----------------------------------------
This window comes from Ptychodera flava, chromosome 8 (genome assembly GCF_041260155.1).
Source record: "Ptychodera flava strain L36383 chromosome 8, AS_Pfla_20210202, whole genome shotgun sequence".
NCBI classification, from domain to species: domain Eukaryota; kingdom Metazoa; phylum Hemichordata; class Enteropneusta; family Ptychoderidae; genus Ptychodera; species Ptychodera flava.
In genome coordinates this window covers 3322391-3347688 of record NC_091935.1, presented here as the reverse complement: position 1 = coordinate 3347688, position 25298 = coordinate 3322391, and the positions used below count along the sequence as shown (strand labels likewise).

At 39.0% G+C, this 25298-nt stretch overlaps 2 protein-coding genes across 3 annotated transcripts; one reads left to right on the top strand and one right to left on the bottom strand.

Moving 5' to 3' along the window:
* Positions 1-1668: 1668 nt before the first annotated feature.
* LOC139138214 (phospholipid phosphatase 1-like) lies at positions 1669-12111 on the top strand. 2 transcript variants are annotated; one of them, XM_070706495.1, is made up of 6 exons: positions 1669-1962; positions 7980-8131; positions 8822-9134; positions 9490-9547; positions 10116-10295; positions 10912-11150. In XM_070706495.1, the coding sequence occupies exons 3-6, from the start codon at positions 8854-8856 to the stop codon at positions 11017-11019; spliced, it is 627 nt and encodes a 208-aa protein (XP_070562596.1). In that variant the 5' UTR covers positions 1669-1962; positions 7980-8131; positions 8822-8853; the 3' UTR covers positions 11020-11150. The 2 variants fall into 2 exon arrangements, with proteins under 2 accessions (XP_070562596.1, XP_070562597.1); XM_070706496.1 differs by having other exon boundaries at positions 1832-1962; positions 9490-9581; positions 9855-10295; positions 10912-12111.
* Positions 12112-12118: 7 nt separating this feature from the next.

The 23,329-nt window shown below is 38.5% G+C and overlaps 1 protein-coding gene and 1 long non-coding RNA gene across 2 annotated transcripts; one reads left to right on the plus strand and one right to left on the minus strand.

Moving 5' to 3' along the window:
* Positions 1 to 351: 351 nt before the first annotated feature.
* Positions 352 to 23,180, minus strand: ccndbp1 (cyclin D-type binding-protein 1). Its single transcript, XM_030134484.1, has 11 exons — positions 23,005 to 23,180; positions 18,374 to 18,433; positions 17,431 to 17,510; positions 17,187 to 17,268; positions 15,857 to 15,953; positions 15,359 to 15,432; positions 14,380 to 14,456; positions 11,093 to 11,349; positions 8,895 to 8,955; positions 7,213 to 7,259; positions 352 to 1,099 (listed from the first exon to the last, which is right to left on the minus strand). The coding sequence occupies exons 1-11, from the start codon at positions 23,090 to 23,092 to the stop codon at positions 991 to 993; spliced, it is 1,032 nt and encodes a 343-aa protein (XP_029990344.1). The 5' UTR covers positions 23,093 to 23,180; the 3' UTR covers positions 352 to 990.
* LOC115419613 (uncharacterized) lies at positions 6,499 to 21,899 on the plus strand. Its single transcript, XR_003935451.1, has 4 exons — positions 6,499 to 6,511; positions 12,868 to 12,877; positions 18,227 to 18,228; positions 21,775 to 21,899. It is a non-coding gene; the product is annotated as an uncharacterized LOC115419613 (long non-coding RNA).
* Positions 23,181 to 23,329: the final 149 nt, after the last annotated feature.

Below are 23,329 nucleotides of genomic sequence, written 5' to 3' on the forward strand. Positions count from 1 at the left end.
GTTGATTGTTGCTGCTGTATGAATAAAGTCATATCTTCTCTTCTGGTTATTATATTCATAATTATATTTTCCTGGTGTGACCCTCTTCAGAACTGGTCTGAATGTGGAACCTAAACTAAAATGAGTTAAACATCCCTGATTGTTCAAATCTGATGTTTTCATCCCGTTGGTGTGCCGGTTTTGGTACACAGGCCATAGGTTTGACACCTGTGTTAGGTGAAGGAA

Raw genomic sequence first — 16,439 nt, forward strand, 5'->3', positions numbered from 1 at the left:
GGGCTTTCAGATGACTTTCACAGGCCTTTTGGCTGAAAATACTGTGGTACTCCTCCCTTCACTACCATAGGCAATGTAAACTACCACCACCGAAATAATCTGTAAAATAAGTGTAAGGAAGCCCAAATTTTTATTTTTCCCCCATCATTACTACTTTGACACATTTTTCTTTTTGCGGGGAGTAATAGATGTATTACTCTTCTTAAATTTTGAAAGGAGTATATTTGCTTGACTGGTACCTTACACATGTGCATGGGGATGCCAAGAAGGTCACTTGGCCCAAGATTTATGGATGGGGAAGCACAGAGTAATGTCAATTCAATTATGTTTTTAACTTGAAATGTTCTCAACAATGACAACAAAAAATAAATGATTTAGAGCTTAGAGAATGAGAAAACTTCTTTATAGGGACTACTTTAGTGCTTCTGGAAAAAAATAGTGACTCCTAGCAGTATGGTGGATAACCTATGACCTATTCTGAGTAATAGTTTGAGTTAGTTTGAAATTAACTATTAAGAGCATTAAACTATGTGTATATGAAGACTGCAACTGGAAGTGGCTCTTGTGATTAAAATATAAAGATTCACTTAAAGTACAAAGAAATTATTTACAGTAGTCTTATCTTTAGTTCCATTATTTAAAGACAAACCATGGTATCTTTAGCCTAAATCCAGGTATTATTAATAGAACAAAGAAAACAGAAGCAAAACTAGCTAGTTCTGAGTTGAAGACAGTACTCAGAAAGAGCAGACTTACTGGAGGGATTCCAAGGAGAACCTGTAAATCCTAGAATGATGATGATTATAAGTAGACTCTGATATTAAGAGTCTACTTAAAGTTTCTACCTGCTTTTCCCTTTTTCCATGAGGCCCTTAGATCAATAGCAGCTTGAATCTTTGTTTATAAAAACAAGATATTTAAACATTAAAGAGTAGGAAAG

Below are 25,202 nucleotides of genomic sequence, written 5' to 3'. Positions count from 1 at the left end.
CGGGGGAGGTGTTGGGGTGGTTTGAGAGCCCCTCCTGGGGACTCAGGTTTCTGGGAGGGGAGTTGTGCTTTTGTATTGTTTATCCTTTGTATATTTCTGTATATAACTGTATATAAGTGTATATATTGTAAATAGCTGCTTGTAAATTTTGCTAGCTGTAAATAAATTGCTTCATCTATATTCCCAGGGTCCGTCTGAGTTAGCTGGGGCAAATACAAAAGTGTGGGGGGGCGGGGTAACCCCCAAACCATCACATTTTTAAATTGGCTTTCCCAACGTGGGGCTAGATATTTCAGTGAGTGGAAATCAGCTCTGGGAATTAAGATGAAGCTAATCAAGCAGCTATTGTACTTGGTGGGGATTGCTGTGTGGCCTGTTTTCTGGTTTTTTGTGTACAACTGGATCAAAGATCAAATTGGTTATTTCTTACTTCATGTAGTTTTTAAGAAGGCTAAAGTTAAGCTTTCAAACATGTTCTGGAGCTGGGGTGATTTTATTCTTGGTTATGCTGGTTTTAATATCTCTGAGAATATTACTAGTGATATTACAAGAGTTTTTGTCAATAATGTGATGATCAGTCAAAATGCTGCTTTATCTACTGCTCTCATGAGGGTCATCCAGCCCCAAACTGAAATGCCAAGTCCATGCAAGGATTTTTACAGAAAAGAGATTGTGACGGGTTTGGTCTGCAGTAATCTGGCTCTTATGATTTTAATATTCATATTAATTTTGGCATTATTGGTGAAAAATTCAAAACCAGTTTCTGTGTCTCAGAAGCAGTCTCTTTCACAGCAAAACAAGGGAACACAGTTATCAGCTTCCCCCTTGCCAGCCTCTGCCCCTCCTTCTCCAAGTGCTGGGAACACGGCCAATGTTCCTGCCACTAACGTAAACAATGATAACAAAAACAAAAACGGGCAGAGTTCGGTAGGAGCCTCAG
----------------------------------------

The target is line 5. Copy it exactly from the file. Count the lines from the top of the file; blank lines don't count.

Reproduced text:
At 39.0% G+C, this 25298-nt stretch overlaps 2 protein-coding genes across 3 annotated transcripts; one reads left to right on the top strand and one right to left on the bottom strand.